How Stella Adler Studio Changes the Lives of Inner-City Students

Special Features   How Stella Adler Studio Changes the Lives of Inner-City Students
 
The studio’s Summer Shakespeare intensive culminates in two performances August 11 and 12.
The students of the Stella Adler Summer Shakespeare program, class of 2016
The students of the Stella Adler Summer Shakespeare program, class of 2016 Courtesy of Stella Adler Studio

“The concept of the Stella Adler Studio—that being a better actor is equal to being a better human—is the base of this program,” says director Kern McFadden of the Summer Shakespeare program he leads.

Founded by Stella Adler Studio of Acting in 2006, Summer Shakespeare is a five-week theatre intensive for inner-city teens living at or below the poverty level. Watching the 22 students in the class of 2017, the program offers a fairly typical theatre camp-style schedule and culminates in the performance of an abbreviated piece of Shakespeare. This summer the students will put on A Midsummer Night’s Dream August 11 and 12.

Nicole Onwuka is one of the students in this year’s program and Midsummer’s Puck. A 17-year-old from Queens, Onwuka participates in her high school’s theatre courses and extracurriculars during the school year, but craved theatre during her summers. “Every summer I would feel like I’m missing something,” she says. “June to September it’s an empty space and I felt I wasn’t growing enough.”

While Onwuka wanted to expand her knowledge of theatre and cultivate her acting skills, just as McFadden and the Studio intended, Onwuka has become a better actor as a product of her self-discovery. “I didn’t expect to learn a lot about myself, [but] I learned a lot about how I am as an actor and as a human,” she says. “When I was little, I did acting because I was very shy. I would hide behind the characters. But really, you’re not hiding behind the characters, you’re showing someone else’s truth, but you have to know your truth first.”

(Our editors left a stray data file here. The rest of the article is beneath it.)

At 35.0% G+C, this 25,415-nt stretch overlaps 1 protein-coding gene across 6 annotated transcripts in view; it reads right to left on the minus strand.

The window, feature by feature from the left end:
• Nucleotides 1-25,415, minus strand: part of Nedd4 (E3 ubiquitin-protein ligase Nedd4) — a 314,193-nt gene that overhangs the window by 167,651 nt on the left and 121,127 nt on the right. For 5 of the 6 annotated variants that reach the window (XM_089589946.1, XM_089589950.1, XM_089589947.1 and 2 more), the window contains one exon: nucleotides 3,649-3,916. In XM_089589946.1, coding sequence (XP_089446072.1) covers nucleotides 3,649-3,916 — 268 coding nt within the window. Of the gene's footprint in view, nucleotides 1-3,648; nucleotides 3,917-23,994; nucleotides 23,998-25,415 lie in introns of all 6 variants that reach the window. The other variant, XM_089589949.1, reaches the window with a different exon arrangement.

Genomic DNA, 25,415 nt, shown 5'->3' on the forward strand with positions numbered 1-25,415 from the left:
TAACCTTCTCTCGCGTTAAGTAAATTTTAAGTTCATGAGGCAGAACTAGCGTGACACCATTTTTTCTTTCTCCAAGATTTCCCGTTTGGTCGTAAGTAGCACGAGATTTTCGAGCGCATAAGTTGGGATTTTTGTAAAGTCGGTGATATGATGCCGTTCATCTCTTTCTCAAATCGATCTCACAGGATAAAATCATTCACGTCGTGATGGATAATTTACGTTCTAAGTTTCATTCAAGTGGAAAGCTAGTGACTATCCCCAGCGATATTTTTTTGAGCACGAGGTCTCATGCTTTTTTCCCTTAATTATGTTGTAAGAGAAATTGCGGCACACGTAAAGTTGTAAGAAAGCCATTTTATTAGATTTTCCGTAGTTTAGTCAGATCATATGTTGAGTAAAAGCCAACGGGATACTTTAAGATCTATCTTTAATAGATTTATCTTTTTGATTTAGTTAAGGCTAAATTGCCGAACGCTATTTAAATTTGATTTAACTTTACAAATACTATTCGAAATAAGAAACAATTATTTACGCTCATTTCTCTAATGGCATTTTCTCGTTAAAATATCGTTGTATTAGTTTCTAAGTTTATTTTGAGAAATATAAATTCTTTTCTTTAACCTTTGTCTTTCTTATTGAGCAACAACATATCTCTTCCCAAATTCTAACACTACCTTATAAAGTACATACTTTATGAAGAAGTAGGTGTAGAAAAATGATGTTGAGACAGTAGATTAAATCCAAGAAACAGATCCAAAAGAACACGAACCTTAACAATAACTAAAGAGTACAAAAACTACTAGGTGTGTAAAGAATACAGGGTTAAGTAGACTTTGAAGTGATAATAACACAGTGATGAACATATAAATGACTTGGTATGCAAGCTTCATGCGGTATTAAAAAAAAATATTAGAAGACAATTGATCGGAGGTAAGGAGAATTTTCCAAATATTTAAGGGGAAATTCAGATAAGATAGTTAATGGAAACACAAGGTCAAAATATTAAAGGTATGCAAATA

For McFadden, a breakthrough like this is the type of victory he hopes for. “The biggest thing is about each individual student finding their voice,” he says. “When you’re this age, you’re often reminded to be quiet or that you’re not important, but letting them find their voice through a character or an [onstage] situation is a big win.”

Each day, he works to foster an environment to help his students trust themselves and each other.

But the director also hopes he makes Shakespeare accessible and relatable for these young actors. “It’s something that was written with everyone in mind,” he says. “The reason we do this is to put a mirror up to nature, as Shakespeare says, and bring the world here. So when we see these students open up and think something different,” the program has succeeded.

“I was kind of scared of [Shakespeare],” admits Onwuka—and she is one of the students with previous theatre exposure, unlike many of her peers. McFadden works hard to help his students see the connections of Shakespeare in their own lives and to the world around them.

“Just that moment of realization is the first step and it’s terribly exciting,” he says. Looking at the faces of his students, he’s just a mirror to the world around him.

To learn more about Stella Adler Studio and its programs, visit StellaAdler.com.

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